Journal Article
Invited commentary: foreclosures and health in a neighborhood context

Recent systematic reviews link foreclosure to worse health at both the individual and population levels. In this issue of the Journal, Downing et al. (Am J Epidemiol. 2017;185(6):429–435) add to what is known about foreclosure and health by examining annual measures of glycemic control in relation to local foreclosure activity. They provided evidence that between 2007 and 2010, glycemic control was not associated with rates of completed foreclosure among a continuously insured managed-care population of persons with type 2 diabetes living in 9 California counties. In this commentary, I consider 5 possible interpretations of the null results: 1) foreclosures do not affect health in general, 2) glycated hemoglobin is insensitive to local foreclosure activity, 3) the presence of real estate owned foreclosures (rather than the competed foreclosure rate) affects health, 4) an integrated health-care delivery system buffers patients from the effects of the foreclosure crisis, and 5) community conditions and responses to the foreclosure crisis buffer patients from the effects of the foreclosure crisis. I close by arguing that research on the contextual effects of foreclosure on health should continue despite the ongoing recovery of the housing market.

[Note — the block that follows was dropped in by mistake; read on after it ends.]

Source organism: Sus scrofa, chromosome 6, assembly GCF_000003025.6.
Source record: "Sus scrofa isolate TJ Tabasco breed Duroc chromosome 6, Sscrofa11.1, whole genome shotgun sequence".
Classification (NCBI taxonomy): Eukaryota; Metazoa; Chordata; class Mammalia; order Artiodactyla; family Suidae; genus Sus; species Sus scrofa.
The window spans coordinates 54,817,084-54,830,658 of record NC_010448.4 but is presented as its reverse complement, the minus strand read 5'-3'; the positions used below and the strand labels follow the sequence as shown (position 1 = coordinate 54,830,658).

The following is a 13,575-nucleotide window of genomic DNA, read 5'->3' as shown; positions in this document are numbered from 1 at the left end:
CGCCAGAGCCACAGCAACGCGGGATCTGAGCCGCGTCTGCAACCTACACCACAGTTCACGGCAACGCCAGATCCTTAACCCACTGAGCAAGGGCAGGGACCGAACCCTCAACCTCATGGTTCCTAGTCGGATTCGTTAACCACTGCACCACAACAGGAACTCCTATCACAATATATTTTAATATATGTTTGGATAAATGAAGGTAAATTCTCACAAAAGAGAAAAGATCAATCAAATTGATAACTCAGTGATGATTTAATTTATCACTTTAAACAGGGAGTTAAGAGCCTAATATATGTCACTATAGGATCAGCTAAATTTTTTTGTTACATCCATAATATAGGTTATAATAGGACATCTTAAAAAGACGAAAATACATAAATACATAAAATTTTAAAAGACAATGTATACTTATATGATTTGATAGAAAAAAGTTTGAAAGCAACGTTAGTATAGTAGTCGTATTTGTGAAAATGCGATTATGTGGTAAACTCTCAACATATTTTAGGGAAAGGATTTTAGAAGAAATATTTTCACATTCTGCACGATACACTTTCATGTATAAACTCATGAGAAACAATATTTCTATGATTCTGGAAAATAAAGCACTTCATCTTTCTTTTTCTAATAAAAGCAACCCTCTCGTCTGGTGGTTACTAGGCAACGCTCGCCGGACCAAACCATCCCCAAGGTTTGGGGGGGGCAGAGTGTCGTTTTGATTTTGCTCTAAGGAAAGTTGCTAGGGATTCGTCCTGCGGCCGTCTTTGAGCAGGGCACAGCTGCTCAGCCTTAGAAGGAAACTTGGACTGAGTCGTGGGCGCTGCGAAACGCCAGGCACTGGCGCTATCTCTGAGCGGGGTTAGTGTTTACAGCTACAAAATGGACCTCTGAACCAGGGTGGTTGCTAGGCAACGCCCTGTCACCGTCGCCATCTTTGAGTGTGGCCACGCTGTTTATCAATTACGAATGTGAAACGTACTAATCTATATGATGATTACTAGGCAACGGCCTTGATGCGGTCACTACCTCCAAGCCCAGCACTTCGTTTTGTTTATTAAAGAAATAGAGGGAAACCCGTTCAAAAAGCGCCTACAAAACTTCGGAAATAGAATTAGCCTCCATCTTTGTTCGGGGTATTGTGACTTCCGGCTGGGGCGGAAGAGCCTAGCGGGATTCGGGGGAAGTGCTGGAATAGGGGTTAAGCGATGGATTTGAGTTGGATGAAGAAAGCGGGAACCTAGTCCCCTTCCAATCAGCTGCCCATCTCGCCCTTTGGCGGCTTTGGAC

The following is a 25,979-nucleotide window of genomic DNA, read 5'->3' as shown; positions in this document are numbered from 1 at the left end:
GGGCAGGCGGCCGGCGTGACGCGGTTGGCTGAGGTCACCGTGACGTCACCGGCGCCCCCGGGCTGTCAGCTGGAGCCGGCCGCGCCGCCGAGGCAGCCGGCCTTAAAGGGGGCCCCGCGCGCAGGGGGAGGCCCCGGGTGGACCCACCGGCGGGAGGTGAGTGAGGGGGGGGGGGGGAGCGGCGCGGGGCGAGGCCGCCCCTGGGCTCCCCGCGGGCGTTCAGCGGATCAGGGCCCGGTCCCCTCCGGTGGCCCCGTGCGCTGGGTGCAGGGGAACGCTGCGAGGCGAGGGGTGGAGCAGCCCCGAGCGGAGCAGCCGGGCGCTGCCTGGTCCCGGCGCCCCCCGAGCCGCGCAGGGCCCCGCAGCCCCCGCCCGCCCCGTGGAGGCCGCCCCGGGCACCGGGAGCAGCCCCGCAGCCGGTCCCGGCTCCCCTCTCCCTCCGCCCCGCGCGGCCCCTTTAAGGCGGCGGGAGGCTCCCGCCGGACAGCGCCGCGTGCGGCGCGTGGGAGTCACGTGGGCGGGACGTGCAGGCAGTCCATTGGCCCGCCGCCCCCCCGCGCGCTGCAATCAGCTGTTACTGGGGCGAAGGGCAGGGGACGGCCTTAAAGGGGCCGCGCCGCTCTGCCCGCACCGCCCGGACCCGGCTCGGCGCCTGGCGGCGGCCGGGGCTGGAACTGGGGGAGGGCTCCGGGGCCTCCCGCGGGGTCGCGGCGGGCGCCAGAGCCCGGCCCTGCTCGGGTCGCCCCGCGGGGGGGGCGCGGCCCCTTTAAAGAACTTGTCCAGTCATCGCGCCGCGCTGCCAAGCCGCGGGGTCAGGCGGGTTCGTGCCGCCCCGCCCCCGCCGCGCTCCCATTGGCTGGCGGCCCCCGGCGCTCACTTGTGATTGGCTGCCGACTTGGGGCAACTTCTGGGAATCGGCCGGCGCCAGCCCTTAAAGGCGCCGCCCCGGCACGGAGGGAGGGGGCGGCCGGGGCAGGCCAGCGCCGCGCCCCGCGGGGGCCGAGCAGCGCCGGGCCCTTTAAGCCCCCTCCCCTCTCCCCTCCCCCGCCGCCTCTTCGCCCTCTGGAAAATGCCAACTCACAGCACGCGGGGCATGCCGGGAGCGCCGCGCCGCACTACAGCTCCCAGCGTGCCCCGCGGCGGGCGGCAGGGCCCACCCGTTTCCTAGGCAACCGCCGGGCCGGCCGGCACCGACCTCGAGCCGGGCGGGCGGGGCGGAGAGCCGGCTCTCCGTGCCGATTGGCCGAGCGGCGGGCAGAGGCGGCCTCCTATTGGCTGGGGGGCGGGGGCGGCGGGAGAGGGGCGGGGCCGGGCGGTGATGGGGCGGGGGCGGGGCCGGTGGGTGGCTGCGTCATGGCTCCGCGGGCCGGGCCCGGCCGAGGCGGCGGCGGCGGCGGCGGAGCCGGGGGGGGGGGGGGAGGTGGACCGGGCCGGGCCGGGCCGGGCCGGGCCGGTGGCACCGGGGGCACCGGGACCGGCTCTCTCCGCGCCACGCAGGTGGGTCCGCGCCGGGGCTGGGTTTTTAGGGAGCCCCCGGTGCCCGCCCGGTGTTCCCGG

Title
Publication TypeJournal Article
Year of Publication2017
AuthorsArcaya M
JournalAmerican Journal of Epidemiology
Volume185
Issue6
Pagination436-439
Date Published02/2017
Abstract

Recent systematic reviews link foreclosure to worse health at both the individual and population levels. In this issue of the Journal, Downing et al. (Am J Epidemiol. 2017;185(6):429–435) add to what is known about foreclosure and health by examining annual measures of glycemic control in relation to local foreclosure activity. They provided evidence that between 2007 and 2010, glycemic control was not associated with rates of completed foreclosure among a continuously insured managed-care population of persons with type 2 diabetes living in 9 California counties. In this commentary, I consider 5 possible interpretations of the null results: 1) foreclosures do not affect health in general, 2) glycated hemoglobin is insensitive to local foreclosure activity, 3) the presence of real estate owned foreclosures (rather than the competed foreclosure rate) affects health, 4) an integrated health-care delivery system buffers patients from the effects of the foreclosure crisis, and 5) community conditions and responses to the foreclosure crisis buffer patients from the effects of the foreclosure crisis. I close by arguing that research on the contextual effects of foreclosure on health should continue despite the ongoing recovery of the housing market.

URLhttps://academic.oup.com/aje/article/185/6/436/2982001/Invited-Commentary-Foreclosures-and-Health-in-a